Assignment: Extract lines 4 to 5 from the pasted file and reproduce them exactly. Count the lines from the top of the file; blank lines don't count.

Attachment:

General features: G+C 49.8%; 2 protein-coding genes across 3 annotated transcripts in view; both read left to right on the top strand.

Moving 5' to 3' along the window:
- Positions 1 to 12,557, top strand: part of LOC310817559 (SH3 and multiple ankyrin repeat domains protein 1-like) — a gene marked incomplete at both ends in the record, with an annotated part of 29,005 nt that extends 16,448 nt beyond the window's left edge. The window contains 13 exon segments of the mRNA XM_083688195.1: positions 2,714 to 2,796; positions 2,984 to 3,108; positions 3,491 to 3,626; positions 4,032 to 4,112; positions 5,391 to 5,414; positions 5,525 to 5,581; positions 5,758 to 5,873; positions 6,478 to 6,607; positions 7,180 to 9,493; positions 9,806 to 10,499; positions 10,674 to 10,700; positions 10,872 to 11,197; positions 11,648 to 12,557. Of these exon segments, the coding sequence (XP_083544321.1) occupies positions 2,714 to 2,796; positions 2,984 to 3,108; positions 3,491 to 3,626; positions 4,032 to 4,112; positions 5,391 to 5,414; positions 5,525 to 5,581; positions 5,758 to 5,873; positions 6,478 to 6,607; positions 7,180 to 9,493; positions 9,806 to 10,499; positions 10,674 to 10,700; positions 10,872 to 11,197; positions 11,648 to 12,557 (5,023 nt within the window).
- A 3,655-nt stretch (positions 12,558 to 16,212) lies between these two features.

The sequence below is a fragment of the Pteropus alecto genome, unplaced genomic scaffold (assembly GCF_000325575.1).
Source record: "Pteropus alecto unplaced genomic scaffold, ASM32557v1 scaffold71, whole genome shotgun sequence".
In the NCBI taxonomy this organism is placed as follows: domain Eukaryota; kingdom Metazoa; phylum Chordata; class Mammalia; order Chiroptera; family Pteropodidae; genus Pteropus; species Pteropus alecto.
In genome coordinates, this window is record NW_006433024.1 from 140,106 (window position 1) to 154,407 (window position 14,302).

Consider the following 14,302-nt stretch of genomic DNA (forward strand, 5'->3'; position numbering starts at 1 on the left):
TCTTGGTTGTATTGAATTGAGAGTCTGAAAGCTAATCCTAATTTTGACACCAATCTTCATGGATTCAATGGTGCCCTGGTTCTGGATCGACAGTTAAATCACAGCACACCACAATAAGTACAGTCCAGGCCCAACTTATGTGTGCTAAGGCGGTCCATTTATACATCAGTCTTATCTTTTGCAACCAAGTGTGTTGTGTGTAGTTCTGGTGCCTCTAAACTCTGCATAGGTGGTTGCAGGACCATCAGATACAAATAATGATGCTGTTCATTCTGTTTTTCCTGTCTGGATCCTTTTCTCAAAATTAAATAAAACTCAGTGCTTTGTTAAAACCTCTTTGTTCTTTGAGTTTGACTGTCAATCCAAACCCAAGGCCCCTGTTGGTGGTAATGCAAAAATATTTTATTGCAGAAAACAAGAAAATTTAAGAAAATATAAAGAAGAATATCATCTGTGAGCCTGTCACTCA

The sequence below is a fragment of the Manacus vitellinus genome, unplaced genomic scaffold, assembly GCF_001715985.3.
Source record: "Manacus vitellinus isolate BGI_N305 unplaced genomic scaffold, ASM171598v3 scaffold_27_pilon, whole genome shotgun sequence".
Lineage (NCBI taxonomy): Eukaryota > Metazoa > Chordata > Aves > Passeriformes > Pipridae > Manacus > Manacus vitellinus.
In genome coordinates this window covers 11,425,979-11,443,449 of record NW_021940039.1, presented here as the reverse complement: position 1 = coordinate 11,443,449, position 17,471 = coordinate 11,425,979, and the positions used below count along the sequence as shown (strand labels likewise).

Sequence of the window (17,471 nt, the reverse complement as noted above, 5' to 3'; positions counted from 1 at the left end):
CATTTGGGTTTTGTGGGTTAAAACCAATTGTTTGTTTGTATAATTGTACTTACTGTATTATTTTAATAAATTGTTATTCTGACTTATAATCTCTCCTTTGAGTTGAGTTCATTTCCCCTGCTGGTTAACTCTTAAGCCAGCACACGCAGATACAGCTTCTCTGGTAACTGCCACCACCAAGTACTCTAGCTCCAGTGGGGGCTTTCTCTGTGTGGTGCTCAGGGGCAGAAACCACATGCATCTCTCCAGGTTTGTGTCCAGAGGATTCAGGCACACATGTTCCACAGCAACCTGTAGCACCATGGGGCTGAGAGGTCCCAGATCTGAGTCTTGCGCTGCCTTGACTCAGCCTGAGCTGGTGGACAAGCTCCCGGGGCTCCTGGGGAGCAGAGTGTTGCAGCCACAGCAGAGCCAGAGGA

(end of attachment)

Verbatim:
- A 3,655-nt stretch (positions 12,558 to 16,212) lies between these two features.

The sequence below is a fragment of the Pteropus alecto genome, unplaced genomic scaffold (assembly GCF_000325575.1).